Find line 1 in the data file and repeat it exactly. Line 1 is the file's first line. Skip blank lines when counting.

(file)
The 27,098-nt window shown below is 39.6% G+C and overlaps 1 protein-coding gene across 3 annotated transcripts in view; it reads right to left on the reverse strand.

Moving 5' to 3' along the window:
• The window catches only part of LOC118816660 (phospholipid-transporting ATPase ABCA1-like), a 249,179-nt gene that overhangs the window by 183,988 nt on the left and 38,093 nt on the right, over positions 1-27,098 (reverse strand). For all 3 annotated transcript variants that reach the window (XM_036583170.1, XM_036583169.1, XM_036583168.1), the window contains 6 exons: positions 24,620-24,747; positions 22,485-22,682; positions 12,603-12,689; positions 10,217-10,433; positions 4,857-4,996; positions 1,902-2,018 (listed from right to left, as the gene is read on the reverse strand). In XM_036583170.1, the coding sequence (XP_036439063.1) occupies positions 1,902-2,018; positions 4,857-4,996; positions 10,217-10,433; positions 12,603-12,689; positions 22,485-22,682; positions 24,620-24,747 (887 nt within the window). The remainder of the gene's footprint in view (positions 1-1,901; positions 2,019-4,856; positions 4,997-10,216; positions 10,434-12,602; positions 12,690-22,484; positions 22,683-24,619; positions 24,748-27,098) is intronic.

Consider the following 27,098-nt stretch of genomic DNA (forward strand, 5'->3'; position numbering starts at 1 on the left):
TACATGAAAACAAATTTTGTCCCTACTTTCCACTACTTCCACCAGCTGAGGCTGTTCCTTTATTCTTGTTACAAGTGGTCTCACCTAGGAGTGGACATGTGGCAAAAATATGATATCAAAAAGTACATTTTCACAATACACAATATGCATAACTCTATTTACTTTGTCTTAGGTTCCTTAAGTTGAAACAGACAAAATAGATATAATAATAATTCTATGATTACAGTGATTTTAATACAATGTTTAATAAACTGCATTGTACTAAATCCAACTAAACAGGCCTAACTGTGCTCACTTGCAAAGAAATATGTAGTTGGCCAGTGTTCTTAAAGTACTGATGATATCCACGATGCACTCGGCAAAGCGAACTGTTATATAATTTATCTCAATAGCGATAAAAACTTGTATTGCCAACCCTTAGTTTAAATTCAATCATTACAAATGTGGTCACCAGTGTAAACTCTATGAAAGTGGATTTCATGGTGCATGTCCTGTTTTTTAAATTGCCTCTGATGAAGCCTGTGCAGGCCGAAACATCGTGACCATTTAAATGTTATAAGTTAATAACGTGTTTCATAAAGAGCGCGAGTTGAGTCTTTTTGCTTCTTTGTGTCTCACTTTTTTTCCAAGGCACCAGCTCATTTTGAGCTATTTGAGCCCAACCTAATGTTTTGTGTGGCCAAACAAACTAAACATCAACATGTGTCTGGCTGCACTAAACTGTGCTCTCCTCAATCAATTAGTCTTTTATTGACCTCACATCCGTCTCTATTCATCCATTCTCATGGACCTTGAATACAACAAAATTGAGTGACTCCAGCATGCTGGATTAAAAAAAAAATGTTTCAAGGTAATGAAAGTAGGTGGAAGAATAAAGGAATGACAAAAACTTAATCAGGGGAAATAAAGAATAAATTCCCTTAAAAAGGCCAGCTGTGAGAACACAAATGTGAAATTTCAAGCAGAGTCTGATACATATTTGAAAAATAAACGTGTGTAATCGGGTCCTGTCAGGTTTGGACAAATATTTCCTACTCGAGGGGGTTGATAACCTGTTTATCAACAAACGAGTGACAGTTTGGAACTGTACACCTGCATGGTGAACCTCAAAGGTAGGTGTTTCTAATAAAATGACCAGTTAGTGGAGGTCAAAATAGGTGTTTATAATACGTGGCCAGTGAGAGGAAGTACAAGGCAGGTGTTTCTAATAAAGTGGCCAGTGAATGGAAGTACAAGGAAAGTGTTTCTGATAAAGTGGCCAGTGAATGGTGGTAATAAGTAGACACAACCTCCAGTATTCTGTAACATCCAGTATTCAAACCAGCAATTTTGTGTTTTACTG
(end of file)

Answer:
The 27,098-nt window shown below is 39.6% G+C and overlaps 1 protein-coding gene across 3 annotated transcripts in view; it reads right to left on the reverse strand.